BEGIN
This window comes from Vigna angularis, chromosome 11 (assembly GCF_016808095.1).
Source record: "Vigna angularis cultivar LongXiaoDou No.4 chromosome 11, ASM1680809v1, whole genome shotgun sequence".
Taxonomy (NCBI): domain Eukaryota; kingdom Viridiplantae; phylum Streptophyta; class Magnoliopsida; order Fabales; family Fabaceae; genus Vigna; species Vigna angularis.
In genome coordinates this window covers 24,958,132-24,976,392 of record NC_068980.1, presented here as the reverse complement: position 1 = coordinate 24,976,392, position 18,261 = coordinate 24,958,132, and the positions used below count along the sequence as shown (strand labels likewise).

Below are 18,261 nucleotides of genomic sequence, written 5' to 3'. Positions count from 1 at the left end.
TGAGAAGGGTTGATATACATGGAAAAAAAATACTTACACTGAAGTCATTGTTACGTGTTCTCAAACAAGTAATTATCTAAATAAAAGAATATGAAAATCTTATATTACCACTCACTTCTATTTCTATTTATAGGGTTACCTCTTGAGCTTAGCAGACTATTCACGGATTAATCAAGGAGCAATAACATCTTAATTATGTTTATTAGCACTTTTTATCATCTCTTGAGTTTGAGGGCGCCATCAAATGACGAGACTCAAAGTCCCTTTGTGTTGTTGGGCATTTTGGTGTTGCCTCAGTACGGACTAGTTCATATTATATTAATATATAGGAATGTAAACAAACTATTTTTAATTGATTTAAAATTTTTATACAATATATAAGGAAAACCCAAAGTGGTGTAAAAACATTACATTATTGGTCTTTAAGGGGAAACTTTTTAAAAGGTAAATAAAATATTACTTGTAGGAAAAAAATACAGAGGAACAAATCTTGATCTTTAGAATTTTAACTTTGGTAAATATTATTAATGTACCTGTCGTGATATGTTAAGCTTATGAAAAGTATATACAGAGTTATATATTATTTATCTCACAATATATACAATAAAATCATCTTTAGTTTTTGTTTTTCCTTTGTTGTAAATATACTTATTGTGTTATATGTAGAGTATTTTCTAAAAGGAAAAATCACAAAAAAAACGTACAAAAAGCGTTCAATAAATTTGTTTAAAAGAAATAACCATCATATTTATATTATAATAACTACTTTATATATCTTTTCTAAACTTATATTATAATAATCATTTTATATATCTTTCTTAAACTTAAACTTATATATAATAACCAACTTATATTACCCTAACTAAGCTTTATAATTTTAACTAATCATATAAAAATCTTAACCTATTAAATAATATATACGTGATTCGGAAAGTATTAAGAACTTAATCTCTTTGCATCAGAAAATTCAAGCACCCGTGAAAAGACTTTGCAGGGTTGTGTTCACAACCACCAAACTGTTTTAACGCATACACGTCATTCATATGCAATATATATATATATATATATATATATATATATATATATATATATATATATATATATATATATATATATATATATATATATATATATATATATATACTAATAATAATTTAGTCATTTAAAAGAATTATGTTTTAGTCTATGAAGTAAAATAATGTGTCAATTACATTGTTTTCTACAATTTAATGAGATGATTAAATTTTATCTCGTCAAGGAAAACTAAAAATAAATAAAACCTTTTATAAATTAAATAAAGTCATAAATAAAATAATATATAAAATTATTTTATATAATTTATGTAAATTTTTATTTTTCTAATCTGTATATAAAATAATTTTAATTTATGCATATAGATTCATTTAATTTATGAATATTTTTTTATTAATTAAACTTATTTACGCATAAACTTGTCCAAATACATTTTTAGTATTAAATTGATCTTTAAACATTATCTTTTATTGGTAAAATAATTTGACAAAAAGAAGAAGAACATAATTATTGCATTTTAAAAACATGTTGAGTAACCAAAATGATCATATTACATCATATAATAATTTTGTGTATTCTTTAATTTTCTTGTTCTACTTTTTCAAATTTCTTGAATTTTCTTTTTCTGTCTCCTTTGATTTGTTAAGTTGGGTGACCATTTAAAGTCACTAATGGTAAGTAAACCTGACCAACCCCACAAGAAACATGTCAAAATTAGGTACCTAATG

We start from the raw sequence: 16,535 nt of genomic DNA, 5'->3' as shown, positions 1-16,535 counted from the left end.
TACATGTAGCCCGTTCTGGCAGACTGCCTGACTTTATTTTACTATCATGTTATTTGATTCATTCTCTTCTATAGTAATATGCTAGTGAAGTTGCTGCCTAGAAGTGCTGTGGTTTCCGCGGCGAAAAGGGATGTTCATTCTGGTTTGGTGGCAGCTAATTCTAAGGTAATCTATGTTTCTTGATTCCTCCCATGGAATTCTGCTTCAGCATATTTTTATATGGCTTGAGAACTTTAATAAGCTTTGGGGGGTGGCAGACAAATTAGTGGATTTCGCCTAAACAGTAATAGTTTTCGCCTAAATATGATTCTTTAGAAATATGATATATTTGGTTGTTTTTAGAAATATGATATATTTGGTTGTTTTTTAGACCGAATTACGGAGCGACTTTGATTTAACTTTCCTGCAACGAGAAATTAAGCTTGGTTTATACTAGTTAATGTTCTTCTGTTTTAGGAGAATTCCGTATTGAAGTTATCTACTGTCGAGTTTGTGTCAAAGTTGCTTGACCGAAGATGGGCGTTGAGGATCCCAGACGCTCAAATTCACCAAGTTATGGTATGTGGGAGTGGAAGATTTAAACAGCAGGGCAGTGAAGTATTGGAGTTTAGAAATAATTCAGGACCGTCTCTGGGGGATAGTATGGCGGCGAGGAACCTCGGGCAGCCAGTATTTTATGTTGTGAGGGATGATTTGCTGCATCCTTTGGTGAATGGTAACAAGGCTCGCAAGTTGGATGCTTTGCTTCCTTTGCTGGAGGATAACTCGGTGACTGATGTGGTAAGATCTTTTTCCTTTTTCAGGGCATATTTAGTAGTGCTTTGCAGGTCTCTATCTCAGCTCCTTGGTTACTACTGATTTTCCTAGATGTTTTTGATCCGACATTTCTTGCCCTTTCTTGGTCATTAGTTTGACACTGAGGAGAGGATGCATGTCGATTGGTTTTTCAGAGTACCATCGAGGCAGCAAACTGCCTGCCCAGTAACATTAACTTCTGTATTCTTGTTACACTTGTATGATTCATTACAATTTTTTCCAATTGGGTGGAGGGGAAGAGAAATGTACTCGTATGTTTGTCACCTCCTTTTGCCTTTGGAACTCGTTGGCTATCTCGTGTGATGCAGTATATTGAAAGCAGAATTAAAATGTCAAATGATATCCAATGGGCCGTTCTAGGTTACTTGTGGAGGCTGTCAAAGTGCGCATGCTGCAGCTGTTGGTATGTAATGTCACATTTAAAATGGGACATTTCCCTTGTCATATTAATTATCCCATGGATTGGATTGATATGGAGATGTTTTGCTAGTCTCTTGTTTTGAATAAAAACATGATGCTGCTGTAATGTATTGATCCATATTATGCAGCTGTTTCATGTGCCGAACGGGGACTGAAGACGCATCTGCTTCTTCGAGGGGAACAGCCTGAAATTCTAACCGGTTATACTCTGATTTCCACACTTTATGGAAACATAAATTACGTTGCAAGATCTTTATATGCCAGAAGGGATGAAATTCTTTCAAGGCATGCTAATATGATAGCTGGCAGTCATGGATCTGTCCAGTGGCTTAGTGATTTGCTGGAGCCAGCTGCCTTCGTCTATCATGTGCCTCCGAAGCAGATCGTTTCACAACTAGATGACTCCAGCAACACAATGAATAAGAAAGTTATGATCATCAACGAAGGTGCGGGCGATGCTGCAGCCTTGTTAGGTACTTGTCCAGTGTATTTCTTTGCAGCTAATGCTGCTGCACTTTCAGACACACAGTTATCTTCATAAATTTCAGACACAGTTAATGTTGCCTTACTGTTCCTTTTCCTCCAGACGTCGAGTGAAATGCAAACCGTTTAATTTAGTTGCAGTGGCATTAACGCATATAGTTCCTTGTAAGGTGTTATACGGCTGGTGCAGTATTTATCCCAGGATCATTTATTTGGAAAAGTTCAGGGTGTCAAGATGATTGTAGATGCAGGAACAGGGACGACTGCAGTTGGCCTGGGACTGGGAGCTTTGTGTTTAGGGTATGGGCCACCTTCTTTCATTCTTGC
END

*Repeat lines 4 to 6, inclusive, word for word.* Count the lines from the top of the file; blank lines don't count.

In genome coordinates this window covers 24,958,132-24,976,392 of record NC_068980.1, presented here as the reverse complement: position 1 = coordinate 24,976,392, position 18,261 = coordinate 24,958,132, and the positions used below count along the sequence as shown (strand labels likewise).

Below are 18,261 nucleotides of genomic sequence, written 5' to 3'. Positions count from 1 at the left end.
TGAGAAGGGTTGATATACATGGAAAAAAAATACTTACACTGAAGTCATTGTTACGTGTTCTCAAACAAGTAATTATCTAAATAAAAGAATATGAAAATCTTATATTACCACTCACTTCTATTTCTATTTATAGGGTTACCTCTTGAGCTTAGCAGACTATTCACGGATTAATCAAGGAGCAATAACATCTTAATTATGTTTATTAGCACTTTTTATCATCTCTTGAGTTTGAGGGCGCCATCAAATGACGAGACTCAAAGTCCCTTTGTGTTGTTGGGCATTTTGGTGTTGCCTCAGTACGGACTAGTTCATATTATATTAATATATAGGAATGTAAACAAACTATTTTTAATTGATTTAAAATTTTTATACAATATATAAGGAAAACCCAAAGTGGTGTAAAAACATTACATTATTGGTCTTTAAGGGGAAACTTTTTAAAAGGTAAATAAAATATTACTTGTAGGAAAAAAATACAGAGGAACAAATCTTGATCTTTAGAATTTTAACTTTGGTAAATATTATTAATGTACCTGTCGTGATATGTTAAGCTTATGAAAAGTATATACAGAGTTATATATTATTTATCTCACAATATATACAATAAAATCATCTTTAGTTTTTGTTTTTCCTTTGTTGTAAATATACTTATTGTGTTATATGTAGAGTATTTTCTAAAAGGAAAAATCACAAAAAAAACGTACAAAAAGCGTTCAATAAATTTGTTTAAAAGAAATAACCATCATATTTATATTATAATAACTACTTTATATATCTTTTCTAAACTTATATTATAATAATCATTTTATATATCTTTCTTAAACTTAAACTTATATATAATAACCAACTTATATTACCCTAACTAAGCTTTATAATTTTAACTAATCATATAAAAATCTTAACCTATTAAATAATATATACGTGATTCGGAAAGTATTAAGAACTTAATCTCTTTGCATCAGAAAATTCAAGCACCCGTGAAAAGACTTTGCAGGGTTGTGTTCACAACCACCAAACTGTTTTAACGCATACACGTCATTCATATGCAATATATATATATATATATATATATATATATATATATATATATATATATATATATATATATATATATATATATATATATATATATATATATATATACTAATAATAATTTAGTCATTTAAAAGAATTATGTTTTAGTCTATGAAGTAAAATAATGTGTCAATTACATTGTTTTCTACAATTTAATGAGATGATTAAATTTTATCTCGTCAAGGAAAACTAAAAATAAATAAAACCTTTTATAAATTAAATAAAGTCATAAATAAAATAATATATAAAATTATTTTATATAATTTATGTAAATTTTTATTTTTCTAATCTGTATATAAAATAATTTTAATTTATGCATATAGATTCATTTAATTTATGAATATTTTTTTATTAATTAAACTTATTTACGCATAAACTTGTCCAAATACATTTTTAGTATTAAATTGATCTTTAAACATTATCTTTTATTGGTAAAATAATTTGACAAAAAGAAGAAGAACATAATTATTGCATTTTAAAAACATGTTGAGTAACCAAAATGATCATATTACATCATATAATAATTTTGTGTATTCTTTAATTTTCTTGTTCTACTTTTTCAAATTTCTTGAATTTTCTTTTTCTGTCTCCTTTGATTTGTTAAGTTGGGTGACCATTTAAAGTCACTAATGGTAAGTAAACCTGACCAACCCCACAAGAAACATGTCAAAATTAGGTACCTAATG